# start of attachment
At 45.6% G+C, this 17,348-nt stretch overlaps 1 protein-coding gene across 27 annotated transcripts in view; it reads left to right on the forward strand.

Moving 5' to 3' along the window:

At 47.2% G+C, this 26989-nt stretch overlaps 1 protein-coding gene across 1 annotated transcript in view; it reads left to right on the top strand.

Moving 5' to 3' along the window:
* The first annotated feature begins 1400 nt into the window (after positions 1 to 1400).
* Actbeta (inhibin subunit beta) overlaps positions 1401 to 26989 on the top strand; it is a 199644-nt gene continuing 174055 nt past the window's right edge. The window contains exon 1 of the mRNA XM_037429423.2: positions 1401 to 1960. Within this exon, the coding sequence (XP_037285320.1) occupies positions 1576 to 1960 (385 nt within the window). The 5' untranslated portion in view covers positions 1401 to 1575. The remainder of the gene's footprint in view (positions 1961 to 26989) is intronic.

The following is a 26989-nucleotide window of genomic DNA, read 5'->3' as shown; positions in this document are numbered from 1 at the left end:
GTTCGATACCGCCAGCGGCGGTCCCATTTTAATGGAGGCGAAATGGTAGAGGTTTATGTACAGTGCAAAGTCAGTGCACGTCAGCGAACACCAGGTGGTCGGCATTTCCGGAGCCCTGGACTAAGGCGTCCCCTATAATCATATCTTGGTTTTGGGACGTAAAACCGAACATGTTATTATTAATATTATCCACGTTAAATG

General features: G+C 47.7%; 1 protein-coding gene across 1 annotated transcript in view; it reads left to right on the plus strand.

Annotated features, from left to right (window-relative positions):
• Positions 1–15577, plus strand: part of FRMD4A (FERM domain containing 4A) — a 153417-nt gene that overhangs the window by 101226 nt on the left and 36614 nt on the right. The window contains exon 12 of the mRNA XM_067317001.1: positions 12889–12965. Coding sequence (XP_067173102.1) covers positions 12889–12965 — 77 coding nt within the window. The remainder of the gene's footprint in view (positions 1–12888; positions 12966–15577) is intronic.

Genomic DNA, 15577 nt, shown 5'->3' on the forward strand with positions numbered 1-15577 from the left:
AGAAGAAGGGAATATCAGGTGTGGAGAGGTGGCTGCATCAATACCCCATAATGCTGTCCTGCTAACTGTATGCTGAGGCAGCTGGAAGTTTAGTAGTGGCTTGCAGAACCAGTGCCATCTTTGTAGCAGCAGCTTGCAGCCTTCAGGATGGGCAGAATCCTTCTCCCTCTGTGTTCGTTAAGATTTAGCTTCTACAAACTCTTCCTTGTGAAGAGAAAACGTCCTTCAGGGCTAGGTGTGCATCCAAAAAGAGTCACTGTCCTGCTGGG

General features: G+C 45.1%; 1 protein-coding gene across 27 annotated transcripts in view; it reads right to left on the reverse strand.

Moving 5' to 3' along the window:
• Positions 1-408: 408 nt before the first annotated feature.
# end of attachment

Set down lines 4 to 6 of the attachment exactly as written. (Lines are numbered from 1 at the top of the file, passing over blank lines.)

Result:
Moving 5' to 3' along the window:
* The first annotated feature begins 1400 nt into the window (after positions 1 to 1400).
* Actbeta (inhibin subunit beta) overlaps positions 1401 to 26989 on the top strand; it is a 199644-nt gene continuing 174055 nt past the window's right edge. The window contains exon 1 of the mRNA XM_037429423.2: positions 1401 to 1960. Within this exon, the coding sequence (XP_037285320.1) occupies positions 1576 to 1960 (385 nt within the window). The 5' untranslated portion in view covers positions 1401 to 1575. The remainder of the gene's footprint in view (positions 1961 to 26989) is intronic.